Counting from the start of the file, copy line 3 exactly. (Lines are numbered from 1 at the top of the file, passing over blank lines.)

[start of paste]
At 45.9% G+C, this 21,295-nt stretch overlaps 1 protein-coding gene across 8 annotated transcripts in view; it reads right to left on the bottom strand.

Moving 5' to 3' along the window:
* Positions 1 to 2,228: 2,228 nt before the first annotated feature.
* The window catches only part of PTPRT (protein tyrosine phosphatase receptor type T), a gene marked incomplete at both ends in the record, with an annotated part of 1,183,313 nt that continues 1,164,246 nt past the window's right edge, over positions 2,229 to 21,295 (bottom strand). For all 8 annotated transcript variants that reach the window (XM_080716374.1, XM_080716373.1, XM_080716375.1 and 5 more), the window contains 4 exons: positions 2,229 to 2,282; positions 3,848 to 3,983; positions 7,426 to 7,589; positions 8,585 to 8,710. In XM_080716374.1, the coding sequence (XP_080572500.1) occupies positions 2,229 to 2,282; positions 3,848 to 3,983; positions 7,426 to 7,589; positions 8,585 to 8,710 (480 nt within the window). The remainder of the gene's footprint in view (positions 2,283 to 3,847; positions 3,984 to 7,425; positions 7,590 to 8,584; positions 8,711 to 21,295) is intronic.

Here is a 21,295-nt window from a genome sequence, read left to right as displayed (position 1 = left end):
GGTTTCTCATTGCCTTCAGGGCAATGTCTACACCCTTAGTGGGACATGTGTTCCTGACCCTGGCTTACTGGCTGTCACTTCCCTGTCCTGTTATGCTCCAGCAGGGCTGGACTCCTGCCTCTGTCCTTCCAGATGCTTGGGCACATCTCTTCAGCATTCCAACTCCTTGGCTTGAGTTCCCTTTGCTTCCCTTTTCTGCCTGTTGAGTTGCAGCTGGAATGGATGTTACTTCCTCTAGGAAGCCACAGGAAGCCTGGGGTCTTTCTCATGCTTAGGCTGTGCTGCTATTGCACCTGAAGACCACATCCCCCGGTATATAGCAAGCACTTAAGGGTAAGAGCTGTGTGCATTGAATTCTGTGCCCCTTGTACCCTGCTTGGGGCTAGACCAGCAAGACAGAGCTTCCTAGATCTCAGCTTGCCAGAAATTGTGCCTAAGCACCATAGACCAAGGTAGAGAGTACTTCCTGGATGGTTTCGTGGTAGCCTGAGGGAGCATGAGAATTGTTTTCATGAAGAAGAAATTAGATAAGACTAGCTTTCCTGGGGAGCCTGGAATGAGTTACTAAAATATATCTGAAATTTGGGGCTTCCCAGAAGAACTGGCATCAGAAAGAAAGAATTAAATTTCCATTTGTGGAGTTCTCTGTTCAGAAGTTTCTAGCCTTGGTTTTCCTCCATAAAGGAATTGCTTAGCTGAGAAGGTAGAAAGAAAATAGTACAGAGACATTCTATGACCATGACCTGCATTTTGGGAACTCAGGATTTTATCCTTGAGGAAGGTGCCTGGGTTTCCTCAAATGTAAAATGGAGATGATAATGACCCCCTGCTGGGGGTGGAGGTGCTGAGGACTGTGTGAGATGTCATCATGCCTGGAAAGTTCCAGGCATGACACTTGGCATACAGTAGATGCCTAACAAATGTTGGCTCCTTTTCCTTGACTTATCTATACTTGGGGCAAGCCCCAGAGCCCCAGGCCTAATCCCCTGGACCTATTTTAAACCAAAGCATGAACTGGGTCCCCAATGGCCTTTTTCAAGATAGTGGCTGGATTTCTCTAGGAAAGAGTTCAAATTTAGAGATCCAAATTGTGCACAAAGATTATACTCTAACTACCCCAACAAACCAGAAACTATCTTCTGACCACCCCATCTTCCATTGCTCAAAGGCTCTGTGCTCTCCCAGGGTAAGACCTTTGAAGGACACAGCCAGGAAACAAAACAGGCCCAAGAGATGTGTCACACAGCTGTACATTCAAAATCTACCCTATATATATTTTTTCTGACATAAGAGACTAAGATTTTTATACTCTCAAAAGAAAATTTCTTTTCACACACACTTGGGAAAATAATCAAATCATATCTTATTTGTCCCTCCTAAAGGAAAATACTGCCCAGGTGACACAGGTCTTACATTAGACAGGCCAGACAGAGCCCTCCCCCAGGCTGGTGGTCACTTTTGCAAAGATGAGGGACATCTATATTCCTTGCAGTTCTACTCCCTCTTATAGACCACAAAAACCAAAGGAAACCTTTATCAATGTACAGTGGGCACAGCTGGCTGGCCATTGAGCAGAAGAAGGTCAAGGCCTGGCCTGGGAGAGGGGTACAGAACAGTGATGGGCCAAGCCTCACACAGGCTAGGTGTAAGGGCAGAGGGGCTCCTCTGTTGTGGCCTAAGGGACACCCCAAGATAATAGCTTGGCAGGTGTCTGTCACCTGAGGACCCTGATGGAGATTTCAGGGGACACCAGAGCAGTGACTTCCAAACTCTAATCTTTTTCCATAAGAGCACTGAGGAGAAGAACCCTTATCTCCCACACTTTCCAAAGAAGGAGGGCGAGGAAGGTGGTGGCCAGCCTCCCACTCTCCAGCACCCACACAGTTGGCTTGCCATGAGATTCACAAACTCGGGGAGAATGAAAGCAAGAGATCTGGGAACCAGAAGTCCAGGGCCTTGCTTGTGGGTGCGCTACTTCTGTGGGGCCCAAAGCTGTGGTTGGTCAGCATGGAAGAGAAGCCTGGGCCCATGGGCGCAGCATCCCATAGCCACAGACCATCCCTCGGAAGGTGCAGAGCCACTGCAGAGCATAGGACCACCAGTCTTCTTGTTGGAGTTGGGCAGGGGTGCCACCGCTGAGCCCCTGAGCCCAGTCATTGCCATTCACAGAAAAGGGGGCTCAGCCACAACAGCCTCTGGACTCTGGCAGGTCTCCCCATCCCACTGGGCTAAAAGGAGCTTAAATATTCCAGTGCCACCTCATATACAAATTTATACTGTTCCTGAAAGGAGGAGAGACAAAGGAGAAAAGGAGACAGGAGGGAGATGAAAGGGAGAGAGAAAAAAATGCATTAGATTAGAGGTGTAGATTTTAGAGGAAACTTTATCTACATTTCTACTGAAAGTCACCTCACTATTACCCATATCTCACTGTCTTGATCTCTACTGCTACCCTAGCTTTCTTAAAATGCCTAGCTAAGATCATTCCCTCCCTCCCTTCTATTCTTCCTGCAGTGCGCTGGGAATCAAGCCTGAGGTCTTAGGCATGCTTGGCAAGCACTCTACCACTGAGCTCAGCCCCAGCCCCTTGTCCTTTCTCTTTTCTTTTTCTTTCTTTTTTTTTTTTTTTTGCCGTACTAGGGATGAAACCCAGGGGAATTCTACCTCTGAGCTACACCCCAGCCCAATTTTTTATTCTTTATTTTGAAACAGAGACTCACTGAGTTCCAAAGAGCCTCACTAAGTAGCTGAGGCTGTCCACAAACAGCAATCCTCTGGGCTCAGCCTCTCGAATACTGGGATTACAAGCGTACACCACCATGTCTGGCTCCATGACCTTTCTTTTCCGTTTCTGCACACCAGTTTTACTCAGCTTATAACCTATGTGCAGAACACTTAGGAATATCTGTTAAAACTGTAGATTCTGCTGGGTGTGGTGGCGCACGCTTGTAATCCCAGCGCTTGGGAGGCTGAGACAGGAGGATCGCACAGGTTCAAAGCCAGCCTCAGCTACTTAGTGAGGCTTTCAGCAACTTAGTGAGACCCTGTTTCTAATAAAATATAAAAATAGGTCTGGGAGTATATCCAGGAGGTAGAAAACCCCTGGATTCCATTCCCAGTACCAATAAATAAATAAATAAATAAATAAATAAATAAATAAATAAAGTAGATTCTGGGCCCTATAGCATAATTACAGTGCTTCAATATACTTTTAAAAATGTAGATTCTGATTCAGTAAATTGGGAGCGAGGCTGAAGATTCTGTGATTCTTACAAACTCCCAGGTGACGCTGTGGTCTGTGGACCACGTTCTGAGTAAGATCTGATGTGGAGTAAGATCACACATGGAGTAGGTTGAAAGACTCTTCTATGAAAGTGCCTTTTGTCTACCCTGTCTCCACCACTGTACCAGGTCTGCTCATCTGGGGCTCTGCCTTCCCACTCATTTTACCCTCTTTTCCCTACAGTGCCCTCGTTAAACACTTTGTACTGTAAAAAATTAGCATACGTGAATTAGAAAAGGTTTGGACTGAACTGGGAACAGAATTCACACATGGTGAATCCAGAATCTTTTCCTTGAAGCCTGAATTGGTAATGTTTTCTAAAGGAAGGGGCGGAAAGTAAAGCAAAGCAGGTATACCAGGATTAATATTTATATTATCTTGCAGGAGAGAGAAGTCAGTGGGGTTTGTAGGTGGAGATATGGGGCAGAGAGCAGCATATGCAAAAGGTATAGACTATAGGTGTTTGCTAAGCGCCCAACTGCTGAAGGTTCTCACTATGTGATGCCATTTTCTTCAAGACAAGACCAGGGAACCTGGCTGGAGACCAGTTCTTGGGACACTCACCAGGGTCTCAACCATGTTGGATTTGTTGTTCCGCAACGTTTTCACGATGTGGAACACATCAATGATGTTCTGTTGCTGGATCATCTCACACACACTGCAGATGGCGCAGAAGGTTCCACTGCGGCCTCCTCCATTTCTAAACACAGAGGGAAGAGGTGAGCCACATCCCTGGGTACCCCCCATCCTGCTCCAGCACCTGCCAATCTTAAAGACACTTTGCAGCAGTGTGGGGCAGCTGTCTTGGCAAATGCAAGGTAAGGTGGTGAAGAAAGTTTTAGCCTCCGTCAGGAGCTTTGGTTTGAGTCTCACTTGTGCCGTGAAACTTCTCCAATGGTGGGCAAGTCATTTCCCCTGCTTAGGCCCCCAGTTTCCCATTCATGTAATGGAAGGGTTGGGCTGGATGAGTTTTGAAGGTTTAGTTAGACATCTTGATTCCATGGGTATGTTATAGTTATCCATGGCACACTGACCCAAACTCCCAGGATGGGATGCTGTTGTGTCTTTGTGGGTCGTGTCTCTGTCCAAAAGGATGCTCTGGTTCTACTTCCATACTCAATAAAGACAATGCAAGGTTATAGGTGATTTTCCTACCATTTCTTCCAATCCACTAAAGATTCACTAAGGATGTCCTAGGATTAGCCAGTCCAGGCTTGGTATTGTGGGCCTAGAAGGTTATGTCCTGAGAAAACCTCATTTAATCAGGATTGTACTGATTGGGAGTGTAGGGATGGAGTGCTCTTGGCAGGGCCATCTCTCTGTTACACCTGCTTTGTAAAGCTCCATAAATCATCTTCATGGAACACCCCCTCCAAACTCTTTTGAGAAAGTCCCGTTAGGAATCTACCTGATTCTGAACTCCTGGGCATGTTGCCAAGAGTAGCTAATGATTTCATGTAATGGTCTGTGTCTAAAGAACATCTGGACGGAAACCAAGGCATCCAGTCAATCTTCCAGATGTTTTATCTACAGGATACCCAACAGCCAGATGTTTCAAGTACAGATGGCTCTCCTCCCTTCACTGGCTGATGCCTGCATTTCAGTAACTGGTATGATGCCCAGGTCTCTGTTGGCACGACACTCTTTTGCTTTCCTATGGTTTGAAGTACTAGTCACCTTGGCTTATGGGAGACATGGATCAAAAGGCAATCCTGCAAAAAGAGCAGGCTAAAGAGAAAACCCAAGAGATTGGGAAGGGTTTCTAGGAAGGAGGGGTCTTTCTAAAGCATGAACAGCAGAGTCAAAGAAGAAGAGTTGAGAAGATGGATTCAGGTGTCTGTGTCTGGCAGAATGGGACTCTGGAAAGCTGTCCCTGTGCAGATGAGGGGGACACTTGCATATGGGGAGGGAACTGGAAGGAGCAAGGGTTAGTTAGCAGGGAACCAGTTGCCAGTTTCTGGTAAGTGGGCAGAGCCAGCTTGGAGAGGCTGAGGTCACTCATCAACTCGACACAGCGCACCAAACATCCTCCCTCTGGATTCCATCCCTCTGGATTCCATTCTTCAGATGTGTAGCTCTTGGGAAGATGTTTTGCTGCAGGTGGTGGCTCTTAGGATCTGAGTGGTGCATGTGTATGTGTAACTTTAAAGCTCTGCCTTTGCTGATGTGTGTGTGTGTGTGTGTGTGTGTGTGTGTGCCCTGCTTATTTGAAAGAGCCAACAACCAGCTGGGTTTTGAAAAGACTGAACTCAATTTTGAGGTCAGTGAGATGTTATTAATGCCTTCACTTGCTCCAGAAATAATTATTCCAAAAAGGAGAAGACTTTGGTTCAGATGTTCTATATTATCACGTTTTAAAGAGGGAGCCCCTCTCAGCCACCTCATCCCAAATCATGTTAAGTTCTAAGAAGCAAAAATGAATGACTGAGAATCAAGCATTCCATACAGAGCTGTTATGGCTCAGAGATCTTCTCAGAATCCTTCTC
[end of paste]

* Positions 1 to 2,228: 2,228 nt before the first annotated feature.